There was a lot of traffic in the Grand Center area, since a couple of the theaters had matinée shows, but after a bit of driving we found a parking spot on the street close to the modern-looking concrete Contemporary building.  We were greeted by a volunteer right inside the front door, who informed us we didn't need to show our buttons.  Today was a Free Family Day and there was no admission charge!  She pointed us toward the galleries and told us to have a good time.

The museum has concrete floors and high-ceilinged rooms.  One of the rooms was filled with children doing activities. We could hear them from the other rooms, which was nice because it made the building less "museum-like". The small Front Room gallery was filled with two- and three-dimensional works by John Opera and Matt Sheridan Smith, and the Main Gallery featured an exhibition called Richard Aldrich and the 19th Century French Painting.

The walls in the Main Gallery were lined with works.  Most of them were by the featured artist, but on one wall there were four 19th century French paintings from the Art Museum.  All of Aldrich's pieces were large.  Some were abstract, some included text, and some were of objects.  I don't pretend to know the first thing about this type of art, but I enjoyed everything in the gallery.

After we finished studying the art in the Main Gallery we walked around the rest of the museum, stopping every now and then to look at something that caught our attention.  It was a great way to spend the afternoon.  As we left, the volunteer at the door offered us candy from a large bowl, which made the adventure even sweeter!

Wednesday, February 9, 2011

Different Is Good

Ugh!  I hate mid-February.  Winter has completely outstayed its welcome.  I haven't seen the sun for days, and it's too cold to spend any time outside.  I'm in a complete rut, and need something to shake things up.

My boredom is even extending to my eating habits. This morning when I came downstairs and started to think about breakfast,  I surveyed the pantry: muffins, oatmeal, toast, or cereal.   The same choices I've had every day this week. (YAWN!).  Then I opened the refrigerator and saw the big bowl of Tuscan Bean and Kale soup from last night's dinner.  Would it be completely crazy if I had some for breakfast?

I spooned out a bowl, heated it in the microwave, then squeezed in hot sauce.  I microwaved some bread and poured a cup of coffee, then ate while I read the newspaper comics.

Afterwards I felt great. The weird meal was enough to change my attitude for the whole day.  Work was wonderful.  The gloom didn't get to me, and I was able to smile at the dusting of snow that fell during the afternoon.  It was still bone-chillingly cold, but I enjoyed my after work errands.  When I got home I was able to complete several projects and cross them off my list.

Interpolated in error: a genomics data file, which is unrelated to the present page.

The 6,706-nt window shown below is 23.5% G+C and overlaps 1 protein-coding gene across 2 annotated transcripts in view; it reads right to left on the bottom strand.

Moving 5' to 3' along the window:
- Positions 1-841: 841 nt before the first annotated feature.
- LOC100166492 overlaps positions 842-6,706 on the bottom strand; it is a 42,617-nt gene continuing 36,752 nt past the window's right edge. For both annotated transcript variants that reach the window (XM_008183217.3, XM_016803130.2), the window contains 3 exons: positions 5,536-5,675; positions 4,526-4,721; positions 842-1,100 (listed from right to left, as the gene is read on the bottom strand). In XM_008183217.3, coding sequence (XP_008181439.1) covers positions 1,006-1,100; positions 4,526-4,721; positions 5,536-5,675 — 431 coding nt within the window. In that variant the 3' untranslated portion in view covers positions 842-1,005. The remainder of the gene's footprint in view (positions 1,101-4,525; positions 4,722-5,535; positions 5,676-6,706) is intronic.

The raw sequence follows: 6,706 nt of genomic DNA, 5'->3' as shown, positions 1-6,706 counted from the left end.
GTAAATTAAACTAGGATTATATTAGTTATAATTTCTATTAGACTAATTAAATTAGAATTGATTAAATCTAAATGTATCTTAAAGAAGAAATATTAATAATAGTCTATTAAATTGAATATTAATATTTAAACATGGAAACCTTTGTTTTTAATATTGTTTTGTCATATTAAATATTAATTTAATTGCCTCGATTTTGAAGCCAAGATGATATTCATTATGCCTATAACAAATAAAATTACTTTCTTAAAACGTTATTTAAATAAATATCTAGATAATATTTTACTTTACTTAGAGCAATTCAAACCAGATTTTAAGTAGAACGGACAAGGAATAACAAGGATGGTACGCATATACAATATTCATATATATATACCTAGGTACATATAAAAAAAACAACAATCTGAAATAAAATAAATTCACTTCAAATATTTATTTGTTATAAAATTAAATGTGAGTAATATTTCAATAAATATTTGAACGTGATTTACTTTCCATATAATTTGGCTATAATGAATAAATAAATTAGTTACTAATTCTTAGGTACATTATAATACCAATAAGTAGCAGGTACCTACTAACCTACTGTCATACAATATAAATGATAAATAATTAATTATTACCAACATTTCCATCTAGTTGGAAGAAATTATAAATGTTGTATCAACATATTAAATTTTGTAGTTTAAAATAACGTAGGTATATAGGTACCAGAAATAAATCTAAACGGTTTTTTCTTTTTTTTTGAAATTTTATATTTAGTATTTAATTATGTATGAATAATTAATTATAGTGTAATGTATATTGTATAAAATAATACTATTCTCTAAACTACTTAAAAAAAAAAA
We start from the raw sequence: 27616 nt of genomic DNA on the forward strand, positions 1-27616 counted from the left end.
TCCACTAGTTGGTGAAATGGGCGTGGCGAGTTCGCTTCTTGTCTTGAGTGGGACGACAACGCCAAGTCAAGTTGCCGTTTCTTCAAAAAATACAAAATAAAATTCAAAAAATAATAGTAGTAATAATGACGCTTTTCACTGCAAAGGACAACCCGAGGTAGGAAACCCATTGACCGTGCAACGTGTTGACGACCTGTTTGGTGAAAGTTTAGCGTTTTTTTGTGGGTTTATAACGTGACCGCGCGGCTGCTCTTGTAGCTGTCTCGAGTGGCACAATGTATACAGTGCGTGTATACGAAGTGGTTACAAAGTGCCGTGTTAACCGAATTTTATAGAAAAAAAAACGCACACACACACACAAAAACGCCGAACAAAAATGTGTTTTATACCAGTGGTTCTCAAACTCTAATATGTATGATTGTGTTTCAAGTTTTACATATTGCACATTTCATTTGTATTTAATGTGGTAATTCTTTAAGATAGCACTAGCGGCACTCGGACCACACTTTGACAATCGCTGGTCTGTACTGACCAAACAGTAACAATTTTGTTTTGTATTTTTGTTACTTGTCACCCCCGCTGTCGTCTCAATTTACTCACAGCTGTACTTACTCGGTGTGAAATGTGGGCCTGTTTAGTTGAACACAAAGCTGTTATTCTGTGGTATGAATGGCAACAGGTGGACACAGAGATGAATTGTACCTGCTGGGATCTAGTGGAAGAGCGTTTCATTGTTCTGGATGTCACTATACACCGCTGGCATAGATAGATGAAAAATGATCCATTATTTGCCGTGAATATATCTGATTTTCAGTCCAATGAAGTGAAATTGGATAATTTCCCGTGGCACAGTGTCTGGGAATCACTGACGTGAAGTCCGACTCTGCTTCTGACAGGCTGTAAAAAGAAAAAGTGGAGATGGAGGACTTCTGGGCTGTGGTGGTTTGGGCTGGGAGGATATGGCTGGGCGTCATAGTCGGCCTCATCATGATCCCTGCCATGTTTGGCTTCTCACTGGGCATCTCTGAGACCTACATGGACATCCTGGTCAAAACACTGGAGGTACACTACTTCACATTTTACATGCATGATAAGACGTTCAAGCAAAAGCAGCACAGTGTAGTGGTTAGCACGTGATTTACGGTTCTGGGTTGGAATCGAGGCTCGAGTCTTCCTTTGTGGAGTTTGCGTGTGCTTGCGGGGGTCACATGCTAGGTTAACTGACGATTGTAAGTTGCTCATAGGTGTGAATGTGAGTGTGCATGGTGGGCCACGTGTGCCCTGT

Tonight, since I'd already eaten dinner once, I decided to serve breakfast at the evening meal.  I fried eggs, heated waffles in the toaster, and mixed together some yogurt sauce to serve on top of blueberries.  Why not?

Monday, February 7, 2011

Saints Alive!

A patron saint is one who is regarded as the special guardian of a person, place, group, trade, or activity.  Some of them are well known, like St. Anthony for lost items, St. Valentine for love, and St. Patrick for engineers.

However, some are less apparent.  For example, a tongue-in-cheek patron saint for....
.....shoppers might be St. Francis de Sales
.....lawyers might be Our Lady of Good Council
.....firefighters might be St. Blase
.....anglers might be St. John Fisher or St. Polycarp
.....chocolate milk drinkers might be St. John Bosco
.....bald people might be St. Hedwig
.....candy makers might be Our Lady of Mt. Carmel
.....weight watchers might be St. Josaphat
.....highway users might be St. Bridget
.....campers might be St. Colman
.....police might be St. Procop agents might be St. Martin of Tours
.....knitters might be St. Casimir makers might be St. Anthony Claret
.....horticulturists might be St. Therese, the Little Flower
.....wimps might be St. Francis of Assisi
.....necklace makers might be St. Bede
.....boaters might be St. Joan of Arc 

Sunday, February 6, 2011

Cats Everywhere

While we're waiting for the Super Bowl kickoff, we're eating pizza and watching the cuteness of the Puppy Bowl on Animal Planet.  I enjoy watching the dogs, but I'm a cat lover and I have a real weakness for the Kitty Halftime Show.

This year our cat Pepper joined us in watching.  He usually ignores the TV, but tonight something caught his attention, and he spent a good portion of the halftime show standing on his hind legs and pawing the screen.  Cuteness both live and recorded.

For your viewing pleasure, here's a taste of last year's halftime extravaganza:

Saturday, February 5, 2011

An Orchestra Of Voices